Deutsche Bank Urged by ECB to Ensure Timely Chairman Succession
(Bloomberg) -- Deutsche Bank AG has been told by its top regulator not to wait too long in naming a successor to Chairman Paul Achleitner, who has overseen the lender during one of its most tumultuous periods.
The European Central Bank wants to ensure that Deutsche Bank identifies its next supervisory board chairman well in advance of Achleitner’s departure in May next year, according to people familiar with the matter who asked for anonymity to discuss the private communication.
An ECB spokeswoman declined to comment as did a Deutsche Bank spokesman. Reuters reported earlier that the ECB asked Deutsche Bank several times in recent months to name a successor as the end of Achleitner’s term nears.
The ECB has been urging lenders to seek its feedback on top nominations well before making appointments, in order to avoid embarrassment in case the regulator finds executives unsuitable for their roles. While Deutsche Bank has recently entered calmer waters and Achleitner vowed not to serve another term, Germany’s largest lender has a history of disorderly management changes, and some appointments have irked regulators.
Achleitner became chairman in 2012 and has outlasted three Chief Executive Officers as stricter regulation eroded returns and legal bills ate into Deutsche Bank’s financial reserves. In 2018, he replaced CEO John Cryan with Christian Sewing after a chaotic two weeks that exposed a power struggle atop the lender. Achleitner himself had come under heavy criticism from shareholders, before Sewing over the past two years restored a sense of calm at the lender.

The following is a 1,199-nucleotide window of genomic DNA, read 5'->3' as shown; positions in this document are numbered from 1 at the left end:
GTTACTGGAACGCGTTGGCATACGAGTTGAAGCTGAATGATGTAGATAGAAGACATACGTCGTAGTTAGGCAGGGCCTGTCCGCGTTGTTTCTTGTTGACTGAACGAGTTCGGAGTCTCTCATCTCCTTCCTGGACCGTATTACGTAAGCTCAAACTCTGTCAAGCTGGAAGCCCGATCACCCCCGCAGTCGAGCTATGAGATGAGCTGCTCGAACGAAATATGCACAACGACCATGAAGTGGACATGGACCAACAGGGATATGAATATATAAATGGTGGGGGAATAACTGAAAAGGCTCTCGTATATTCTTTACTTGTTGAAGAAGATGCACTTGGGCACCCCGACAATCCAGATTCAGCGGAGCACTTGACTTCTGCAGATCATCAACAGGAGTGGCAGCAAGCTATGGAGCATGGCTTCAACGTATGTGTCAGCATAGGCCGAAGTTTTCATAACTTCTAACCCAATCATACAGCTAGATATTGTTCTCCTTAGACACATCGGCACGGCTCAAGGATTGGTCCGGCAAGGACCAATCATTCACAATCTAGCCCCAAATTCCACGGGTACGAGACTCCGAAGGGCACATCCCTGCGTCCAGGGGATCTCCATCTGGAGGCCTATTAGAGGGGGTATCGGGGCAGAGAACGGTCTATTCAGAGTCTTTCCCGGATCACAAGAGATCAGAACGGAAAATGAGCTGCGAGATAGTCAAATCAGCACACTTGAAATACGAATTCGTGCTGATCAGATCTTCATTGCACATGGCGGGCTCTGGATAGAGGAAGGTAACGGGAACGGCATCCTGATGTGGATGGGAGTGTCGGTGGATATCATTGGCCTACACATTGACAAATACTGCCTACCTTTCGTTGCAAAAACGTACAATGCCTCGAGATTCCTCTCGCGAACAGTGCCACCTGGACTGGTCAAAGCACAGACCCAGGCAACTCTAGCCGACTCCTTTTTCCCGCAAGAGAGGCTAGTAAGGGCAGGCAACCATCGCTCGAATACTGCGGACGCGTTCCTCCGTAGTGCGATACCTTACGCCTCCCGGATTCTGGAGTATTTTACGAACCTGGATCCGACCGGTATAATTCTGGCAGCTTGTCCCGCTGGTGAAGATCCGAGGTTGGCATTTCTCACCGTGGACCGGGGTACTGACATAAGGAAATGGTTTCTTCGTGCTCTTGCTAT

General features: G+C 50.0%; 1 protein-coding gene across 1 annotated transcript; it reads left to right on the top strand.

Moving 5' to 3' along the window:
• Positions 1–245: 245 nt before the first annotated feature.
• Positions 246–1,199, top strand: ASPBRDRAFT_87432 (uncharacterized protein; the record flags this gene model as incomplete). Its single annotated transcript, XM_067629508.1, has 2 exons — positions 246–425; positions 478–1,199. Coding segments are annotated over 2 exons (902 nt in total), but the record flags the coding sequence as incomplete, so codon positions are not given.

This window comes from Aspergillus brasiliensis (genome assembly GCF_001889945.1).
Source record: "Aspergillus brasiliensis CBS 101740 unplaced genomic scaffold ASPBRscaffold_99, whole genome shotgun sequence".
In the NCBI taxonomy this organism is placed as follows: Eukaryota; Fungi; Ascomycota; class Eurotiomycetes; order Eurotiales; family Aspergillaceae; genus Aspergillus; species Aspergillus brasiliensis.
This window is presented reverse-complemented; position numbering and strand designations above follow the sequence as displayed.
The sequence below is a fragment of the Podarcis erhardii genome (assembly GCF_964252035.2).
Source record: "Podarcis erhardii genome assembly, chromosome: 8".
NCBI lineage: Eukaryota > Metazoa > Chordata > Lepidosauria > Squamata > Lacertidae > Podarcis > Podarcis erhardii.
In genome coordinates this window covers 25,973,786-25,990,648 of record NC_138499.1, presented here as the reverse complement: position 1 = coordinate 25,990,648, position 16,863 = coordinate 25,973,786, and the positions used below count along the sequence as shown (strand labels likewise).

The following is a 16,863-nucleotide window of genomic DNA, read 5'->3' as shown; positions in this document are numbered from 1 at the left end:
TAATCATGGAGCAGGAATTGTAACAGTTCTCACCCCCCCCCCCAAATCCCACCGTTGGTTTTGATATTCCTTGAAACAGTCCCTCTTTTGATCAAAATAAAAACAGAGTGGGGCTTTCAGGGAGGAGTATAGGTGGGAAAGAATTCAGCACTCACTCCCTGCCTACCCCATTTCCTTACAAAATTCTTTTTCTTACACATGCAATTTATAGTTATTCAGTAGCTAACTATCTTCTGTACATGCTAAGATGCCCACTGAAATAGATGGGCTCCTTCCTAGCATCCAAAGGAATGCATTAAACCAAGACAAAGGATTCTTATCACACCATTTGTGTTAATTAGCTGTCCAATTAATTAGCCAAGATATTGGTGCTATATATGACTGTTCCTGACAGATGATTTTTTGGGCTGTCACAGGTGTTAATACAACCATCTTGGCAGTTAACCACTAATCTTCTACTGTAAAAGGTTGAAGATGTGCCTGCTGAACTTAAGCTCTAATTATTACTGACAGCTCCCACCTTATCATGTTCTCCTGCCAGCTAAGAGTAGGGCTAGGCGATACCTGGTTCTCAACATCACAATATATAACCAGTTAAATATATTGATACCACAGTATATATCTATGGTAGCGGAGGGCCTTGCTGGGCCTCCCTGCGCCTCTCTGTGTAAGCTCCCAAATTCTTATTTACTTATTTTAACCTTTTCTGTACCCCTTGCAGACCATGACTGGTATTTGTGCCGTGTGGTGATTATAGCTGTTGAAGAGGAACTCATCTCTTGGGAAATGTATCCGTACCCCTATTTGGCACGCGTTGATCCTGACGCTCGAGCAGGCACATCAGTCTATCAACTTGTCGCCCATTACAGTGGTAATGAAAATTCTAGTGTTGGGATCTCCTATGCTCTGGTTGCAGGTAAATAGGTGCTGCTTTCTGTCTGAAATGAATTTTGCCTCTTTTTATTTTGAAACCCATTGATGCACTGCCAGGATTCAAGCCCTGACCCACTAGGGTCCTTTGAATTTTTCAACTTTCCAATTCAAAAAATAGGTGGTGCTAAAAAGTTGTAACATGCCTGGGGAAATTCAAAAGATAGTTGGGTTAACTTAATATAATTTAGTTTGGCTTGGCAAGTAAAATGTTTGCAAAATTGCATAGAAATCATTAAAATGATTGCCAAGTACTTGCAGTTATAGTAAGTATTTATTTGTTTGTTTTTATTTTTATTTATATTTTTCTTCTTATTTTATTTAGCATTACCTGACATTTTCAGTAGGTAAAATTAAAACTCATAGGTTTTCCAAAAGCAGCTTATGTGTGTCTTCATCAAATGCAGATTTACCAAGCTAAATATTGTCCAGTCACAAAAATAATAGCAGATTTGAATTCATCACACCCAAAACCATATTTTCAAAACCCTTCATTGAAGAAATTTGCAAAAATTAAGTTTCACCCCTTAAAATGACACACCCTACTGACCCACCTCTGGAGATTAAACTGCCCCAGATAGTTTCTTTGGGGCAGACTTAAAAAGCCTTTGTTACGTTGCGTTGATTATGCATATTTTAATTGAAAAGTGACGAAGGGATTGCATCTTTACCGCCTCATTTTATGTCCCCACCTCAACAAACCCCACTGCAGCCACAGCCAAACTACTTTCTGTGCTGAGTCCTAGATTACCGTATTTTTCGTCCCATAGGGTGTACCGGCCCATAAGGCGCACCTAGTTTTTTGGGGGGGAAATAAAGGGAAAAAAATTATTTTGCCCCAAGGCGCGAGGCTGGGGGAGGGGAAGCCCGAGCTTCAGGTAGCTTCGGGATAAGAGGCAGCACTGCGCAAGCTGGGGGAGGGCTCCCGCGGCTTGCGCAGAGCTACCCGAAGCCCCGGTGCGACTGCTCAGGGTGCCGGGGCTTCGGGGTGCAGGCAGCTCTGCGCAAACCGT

Deutsche Bank plans to make an internal decision on Achleitner’s successor this year, possibly in the fall, two of the people said. The formal nomination is unlikely to be announced before the spring, when Deutsche Bank sends shareholders an invitation to their annual meeting, they said.
Achleitner has privately touted fellow board members Theodor Weimer, Frank Witter and Norbert Winkeljohann as potential candidates, according to people familiar with the matter. While Weimer is seen as front-runner, he has previously said he wants to wants to serve out his contract as CEO of Deutsche Boerse AG, which runs until the end of 2024.
Achleitner reiterated last month that he doesn’t intend to stand for re-election next year and that the search for a successor has started. The supervisory and management boards need “to set the course for the coming years and prepare an orderly transition,” he said.
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